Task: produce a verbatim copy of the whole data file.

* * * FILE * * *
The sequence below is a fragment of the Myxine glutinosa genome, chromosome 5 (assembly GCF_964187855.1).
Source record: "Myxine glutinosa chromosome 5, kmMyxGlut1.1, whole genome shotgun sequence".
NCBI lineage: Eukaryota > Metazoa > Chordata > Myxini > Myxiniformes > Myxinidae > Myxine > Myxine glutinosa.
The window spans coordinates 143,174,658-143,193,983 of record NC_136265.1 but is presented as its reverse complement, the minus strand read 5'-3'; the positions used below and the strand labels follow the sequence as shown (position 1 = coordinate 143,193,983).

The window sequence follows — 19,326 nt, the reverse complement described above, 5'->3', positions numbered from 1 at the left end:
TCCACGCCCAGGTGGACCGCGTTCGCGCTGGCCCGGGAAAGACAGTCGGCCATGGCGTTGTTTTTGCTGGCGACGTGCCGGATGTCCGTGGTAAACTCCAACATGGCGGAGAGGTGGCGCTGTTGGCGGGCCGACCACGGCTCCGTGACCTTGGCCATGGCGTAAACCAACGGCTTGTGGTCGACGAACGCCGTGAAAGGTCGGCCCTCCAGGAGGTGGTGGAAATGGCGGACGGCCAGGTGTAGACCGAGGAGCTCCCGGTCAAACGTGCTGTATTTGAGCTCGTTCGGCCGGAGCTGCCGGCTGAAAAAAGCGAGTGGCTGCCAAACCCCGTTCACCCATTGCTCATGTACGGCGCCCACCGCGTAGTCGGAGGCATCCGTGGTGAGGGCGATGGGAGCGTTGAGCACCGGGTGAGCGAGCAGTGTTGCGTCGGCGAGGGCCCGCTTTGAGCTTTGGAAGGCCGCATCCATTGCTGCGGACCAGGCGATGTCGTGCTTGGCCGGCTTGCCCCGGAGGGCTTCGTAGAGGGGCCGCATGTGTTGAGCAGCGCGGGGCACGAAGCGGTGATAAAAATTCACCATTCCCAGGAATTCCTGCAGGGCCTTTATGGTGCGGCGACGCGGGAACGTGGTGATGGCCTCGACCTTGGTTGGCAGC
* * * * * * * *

The sequence below is a fragment of the Myxine glutinosa genome, chromosome 5 (assembly GCF_964187855.1).
Source record: "Myxine glutinosa chromosome 5, kmMyxGlut1.1, whole genome shotgun sequence".
NCBI lineage: Eukaryota > Metazoa > Chordata > Myxini > Myxiniformes > Myxinidae > Myxine > Myxine glutinosa.
The window spans coordinates 143,174,658-143,193,983 of record NC_136265.1 but is presented as its reverse complement, the minus strand read 5'-3'; the positions used below and the strand labels follow the sequence as shown (position 1 = coordinate 143,193,983).

The window sequence follows — 19,326 nt, the reverse complement described above, 5'->3', positions numbered from 1 at the left end:
TCCACGCCCAGGTGGACCGCGTTCGCGCTGGCCCGGGAAAGACAGTCGGCCATGGCGTTGTTTTTGCTGGCGACGTGCCGGATGTCCGTGGTAAACTCCAACATGGCGGAGAGGTGGCGCTGTTGGCGGGCCGACCACGGCTCCGTGACCTTGGCCATGGCGTAAACCAACGGCTTGTGGTCGACGAACGCCGTGAAAGGTCGGCCCTCCAGGAGGTGGTGGAAATGGCGGACGGCCAGGTGTAGACCGAGGAGCTCCCGGTCAAACGTGCTGTATTTGAGCTCGTTCGGCCGGAGCTGCCGGCTGAAAAAAGCGAGTGGCTGCCAAACCCCGTTCACCCATTGCTCATGTACGGCGCCCACCGCGTAGTCGGAGGCATCCGTGGTGAGGGCGATGGGAGCGTTGAGCACCGGGTGAGCGAGCAGTGTTGCGTCGGCGAGGGCCCGCTTTGAGCTTTGGAAGGCCGCATCCATTGCTGCGGACCAGGCGATGTCGTGCTTGGCCGGCTTGCCCCGGAGGGCTTCGTAGAGGGGCCGCATGTGTTGAGCAGCGCGGGGCACGAAGCGGTGATAAAAATTCACCATTCCCAGGAATTCCTGCAGGGCCTTTATGGTGCGGCGACGCGGGAACGTGGTGATGGCCTCGACCTTGGTTGGCAGC